It should be appreciated that locking members 308 or 310 may be located only on one side of the watertight equipment cover, or a portion thereof. Alternatively, two locking members could be located on opposite sides of the watertight equipment cover. Similarly, locking members may be included on all sides of the watertight equipment cover. Lastly, it is preferred that the outer facing surface of the locking member 308 or 310 contain raised portions to assist a user in gripping and actuating the locking member 308 or 310.

The foregoing description of a preferred embodiment of the invention has been presented for purposes of illustration and description, and is not intended to be exhaustive or to limit the invention to the precise form disclosed. The description was selected to best explain the principles of the invention and their practical application to enable others skilled in the art to best utilize the invention in various embodiments and various modifications as are suited to the particular use contemplated. It is intended that the scope of the invention not be limited by the specification, but be defined by the claims set forth below.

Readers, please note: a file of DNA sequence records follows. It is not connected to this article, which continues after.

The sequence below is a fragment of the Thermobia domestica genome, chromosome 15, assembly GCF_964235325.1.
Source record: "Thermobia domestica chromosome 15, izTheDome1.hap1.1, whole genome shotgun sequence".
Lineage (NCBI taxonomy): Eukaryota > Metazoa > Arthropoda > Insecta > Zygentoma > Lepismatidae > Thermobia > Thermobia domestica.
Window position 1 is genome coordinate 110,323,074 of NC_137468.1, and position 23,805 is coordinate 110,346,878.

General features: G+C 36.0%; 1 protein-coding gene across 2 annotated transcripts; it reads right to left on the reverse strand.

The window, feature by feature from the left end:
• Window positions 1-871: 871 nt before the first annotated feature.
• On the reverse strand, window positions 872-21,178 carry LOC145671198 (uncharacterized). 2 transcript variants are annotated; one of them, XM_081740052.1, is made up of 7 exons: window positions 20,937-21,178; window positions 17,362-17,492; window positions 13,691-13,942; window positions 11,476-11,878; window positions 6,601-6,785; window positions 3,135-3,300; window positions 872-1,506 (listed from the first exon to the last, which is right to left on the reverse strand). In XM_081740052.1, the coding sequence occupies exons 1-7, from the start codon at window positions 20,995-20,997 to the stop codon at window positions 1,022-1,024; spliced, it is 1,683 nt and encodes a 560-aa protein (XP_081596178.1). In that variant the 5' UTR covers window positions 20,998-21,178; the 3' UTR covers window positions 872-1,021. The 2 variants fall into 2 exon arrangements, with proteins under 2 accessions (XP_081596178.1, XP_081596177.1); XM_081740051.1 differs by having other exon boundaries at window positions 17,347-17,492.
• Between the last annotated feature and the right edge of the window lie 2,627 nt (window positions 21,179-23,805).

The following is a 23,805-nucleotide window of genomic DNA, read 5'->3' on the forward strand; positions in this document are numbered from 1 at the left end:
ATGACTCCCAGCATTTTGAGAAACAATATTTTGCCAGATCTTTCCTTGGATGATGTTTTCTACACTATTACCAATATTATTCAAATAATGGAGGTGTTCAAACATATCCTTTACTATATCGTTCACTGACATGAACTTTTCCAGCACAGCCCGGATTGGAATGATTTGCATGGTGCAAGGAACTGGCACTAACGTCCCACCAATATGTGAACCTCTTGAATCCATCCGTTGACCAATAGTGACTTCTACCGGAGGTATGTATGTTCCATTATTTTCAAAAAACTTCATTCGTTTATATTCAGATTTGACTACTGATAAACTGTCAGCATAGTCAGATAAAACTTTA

Claims (19)

What is claimed is:
1. A watertight cover for equipment comprising:
at least one housing, said housing having at least one sealing mechanism;
wherein said sealing mechanism is sealably engageable between open and closed positions, and wherein said housing conforms substantially to the contours of said equipment;
a rotatable mechanism having
a rotatable shaft sealingly engaged with said cover,
a roller interface attached to said shaft for conjoint rotation therewith, wherein said roller interface is engageable with a rotatable structure on said equipment;
a jog dial housing substantially enclosing said rotatable mechanism wherein said jog dial housing is sufficiently flexible to enable the rotatable mechanism to move perpendicular to the axis of rotation of said shaft.